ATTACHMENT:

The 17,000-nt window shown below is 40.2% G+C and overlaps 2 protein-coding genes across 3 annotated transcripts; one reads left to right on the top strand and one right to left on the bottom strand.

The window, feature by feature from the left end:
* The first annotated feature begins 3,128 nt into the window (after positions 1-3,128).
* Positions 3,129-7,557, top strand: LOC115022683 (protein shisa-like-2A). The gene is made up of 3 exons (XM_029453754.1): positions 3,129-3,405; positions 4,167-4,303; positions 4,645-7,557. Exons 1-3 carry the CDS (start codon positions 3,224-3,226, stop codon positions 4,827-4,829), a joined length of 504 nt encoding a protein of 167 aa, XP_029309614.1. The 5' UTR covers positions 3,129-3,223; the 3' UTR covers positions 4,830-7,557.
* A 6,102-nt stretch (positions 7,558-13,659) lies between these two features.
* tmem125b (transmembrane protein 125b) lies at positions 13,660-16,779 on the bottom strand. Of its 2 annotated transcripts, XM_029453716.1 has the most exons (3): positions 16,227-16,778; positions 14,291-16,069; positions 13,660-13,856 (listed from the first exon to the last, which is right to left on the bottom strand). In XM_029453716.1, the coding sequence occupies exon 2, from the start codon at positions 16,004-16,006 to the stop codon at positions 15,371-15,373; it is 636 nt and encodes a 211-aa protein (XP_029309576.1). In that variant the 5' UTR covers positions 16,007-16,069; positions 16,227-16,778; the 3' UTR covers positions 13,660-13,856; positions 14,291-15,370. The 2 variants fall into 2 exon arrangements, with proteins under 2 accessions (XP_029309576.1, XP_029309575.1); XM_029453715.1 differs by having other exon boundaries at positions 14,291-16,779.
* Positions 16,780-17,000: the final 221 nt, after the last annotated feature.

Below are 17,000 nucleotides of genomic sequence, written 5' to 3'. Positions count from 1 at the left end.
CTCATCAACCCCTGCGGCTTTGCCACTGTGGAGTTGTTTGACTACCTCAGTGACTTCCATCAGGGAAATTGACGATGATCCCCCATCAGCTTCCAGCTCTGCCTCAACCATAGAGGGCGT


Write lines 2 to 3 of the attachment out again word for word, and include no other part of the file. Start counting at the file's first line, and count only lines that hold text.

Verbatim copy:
The window, feature by feature from the left end:
* The first annotated feature begins 3,128 nt into the window (after positions 1-3,128).